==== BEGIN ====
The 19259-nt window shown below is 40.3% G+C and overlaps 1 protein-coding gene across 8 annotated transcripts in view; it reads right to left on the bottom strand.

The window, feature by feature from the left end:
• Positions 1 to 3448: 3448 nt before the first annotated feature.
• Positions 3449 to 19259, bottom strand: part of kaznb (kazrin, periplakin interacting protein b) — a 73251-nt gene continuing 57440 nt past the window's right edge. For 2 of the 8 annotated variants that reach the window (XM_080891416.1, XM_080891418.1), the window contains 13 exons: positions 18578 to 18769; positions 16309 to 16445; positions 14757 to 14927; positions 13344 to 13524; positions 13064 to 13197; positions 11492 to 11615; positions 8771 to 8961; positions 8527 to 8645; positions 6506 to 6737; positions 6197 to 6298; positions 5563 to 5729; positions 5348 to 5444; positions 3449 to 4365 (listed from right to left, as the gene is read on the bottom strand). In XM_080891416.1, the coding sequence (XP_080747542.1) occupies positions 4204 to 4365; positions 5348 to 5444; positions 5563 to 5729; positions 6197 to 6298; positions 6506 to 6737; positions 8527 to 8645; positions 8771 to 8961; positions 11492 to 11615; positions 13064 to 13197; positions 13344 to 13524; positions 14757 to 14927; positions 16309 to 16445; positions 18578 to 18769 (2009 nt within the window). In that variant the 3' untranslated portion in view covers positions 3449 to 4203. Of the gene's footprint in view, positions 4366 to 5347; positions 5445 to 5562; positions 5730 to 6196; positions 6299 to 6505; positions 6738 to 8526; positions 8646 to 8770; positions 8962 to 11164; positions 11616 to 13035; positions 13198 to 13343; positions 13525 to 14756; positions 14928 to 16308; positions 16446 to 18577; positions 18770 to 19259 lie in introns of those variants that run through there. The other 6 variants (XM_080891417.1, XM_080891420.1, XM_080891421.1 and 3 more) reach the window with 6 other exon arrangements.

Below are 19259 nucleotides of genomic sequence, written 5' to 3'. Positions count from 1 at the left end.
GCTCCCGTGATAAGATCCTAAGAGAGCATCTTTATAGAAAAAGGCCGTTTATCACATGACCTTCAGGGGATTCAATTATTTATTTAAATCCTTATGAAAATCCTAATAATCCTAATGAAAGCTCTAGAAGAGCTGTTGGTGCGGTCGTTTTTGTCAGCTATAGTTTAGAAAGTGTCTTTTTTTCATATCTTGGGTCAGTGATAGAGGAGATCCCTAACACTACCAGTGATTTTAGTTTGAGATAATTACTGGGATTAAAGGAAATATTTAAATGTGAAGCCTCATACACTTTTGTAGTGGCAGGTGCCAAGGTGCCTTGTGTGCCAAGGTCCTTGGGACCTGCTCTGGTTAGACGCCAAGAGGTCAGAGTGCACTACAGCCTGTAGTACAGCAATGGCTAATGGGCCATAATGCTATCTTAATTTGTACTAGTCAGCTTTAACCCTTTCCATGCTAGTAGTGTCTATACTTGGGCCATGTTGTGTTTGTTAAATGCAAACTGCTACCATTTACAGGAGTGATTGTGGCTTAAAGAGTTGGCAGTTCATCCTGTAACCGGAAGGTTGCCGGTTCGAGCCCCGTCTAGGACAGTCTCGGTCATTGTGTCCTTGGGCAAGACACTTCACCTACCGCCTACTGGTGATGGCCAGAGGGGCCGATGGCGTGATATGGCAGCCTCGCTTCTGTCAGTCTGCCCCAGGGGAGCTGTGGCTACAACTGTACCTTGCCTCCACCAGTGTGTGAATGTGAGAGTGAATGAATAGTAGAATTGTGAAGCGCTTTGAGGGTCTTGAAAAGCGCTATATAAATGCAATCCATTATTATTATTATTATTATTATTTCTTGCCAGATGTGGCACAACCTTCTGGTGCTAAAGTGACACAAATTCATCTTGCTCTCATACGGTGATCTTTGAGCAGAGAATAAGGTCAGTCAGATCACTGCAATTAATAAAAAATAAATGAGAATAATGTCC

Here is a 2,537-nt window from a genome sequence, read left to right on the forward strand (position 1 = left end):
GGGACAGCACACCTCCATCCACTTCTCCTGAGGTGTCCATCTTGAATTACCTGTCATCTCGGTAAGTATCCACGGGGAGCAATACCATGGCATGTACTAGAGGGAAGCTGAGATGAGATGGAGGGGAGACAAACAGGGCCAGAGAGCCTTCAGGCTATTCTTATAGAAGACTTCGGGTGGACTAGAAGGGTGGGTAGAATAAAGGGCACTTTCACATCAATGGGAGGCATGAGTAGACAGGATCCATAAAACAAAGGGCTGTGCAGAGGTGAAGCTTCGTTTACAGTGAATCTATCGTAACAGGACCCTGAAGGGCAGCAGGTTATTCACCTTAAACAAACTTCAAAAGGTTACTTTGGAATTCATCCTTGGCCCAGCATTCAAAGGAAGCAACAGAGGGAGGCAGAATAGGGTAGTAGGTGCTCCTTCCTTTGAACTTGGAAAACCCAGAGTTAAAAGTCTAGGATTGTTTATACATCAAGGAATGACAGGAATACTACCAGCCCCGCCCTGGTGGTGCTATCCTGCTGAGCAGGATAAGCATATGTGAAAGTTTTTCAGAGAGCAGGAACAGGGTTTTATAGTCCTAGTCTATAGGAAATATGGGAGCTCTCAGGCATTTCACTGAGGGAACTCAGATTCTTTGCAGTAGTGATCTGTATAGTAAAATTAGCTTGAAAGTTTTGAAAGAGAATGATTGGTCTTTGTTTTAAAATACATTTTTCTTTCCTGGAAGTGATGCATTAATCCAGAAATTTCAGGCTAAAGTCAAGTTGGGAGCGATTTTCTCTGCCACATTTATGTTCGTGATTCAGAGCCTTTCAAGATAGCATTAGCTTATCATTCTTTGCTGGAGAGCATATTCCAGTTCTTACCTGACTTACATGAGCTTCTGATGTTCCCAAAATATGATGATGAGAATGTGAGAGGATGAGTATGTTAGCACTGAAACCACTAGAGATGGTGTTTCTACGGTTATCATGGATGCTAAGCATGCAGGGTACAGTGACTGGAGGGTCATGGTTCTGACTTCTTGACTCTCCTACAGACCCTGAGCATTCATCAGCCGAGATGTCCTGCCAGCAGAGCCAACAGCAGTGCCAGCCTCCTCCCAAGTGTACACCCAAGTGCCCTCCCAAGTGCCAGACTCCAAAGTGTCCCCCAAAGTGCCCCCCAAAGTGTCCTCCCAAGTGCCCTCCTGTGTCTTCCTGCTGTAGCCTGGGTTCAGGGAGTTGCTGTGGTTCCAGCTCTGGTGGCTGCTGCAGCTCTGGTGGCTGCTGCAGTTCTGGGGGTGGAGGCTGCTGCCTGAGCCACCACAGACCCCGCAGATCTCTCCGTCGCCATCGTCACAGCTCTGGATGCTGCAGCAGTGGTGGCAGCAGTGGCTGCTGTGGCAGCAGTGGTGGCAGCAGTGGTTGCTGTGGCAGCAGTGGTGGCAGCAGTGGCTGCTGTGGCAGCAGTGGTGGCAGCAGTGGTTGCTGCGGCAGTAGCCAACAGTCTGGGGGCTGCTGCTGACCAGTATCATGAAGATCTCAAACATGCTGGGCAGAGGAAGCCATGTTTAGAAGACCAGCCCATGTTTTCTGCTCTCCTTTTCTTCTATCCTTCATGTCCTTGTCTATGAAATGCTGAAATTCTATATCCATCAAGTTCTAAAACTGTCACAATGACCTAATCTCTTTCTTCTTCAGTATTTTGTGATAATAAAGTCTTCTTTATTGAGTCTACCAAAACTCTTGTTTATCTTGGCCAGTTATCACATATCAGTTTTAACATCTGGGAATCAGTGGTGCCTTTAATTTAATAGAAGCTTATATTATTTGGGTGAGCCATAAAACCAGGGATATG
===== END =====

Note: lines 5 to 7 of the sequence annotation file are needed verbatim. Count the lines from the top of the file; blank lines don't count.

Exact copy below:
Below are 19259 nucleotides of genomic sequence, written 5' to 3'. Positions count from 1 at the left end.
GCTCCCGTGATAAGATCCTAAGAGAGCATCTTTATAGAAAAAGGCCGTTTATCACATGACCTTCAGGGGATTCAATTATTTATTTAAATCCTTATGAAAATCCTAATAATCCTAATGAAAGCTCTAGAAGAGCTGTTGGTGCGGTCGTTTTTGTCAGCTATAGTTTAGAAAGTGTCTTTTTTTCATATCTTGGGTCAGTGATAGAGGAGATCCCTAACACTACCAGTGATTTTAGTTTGAGATAATTACTGGGATTAAAGGAAATATTTAAATGTGAAGCCTCATACACTTTTGTAGTGGCAGGTGCCAAGGTGCCTTGTGTGCCAAGGTCCTTGGGACCTGCTCTGGTTAGACGCCAAGAGGTCAGAGTGCACTACAGCCTGTAGTACAGCAATGGCTAATGGGCCATAATGCTATCTTAATTTGTACTAGTCAGCTTTAACCCTTTCCATGCTAGTAGTGTCTATACTTGGGCCATGTTGTGTTTGTTAAATGCAAACTGCTACCATTTACAGGAGTGATTGTGGCTTAAAGAGTTGGCAGTTCATCCTGTAACCGGAAGGTTGCCGGTTCGAGCCCCGTCTAGGACAGTCTCGGTCATTGTGTCCTTGGGCAAGACACTTCACCTACCGCCTACTGGTGATGGCCAGAGGGGCCGATGGCGTGATATGGCAGCCTCGCTTCTGTCAGTCTGCCCCAGGGGAGCTGTGGCTACAACTGTACCTTGCCTCCACCAGTGTGTGAATGTGAGAGTGAATGAATAGTAGAATTGTGAAGCGCTTTGAGGGTCTTGAAAAGCGCTATATAAATGCAATCCATTATTATTATTATTATTATTATTTCTTGCCAGATGTGGCACAACCTTCTGGTGCTAAAGTGACACAAATTCATCTTGCTCTCATACGGTGATCTTTGAGCAGAGAATAAGGTCAGTCAGATCACTGCAATTAATAAAAAATAAATGAGAATAATGTCC

Here is a 2,537-nt window from a genome sequence, read left to right on the forward strand (position 1 = left end):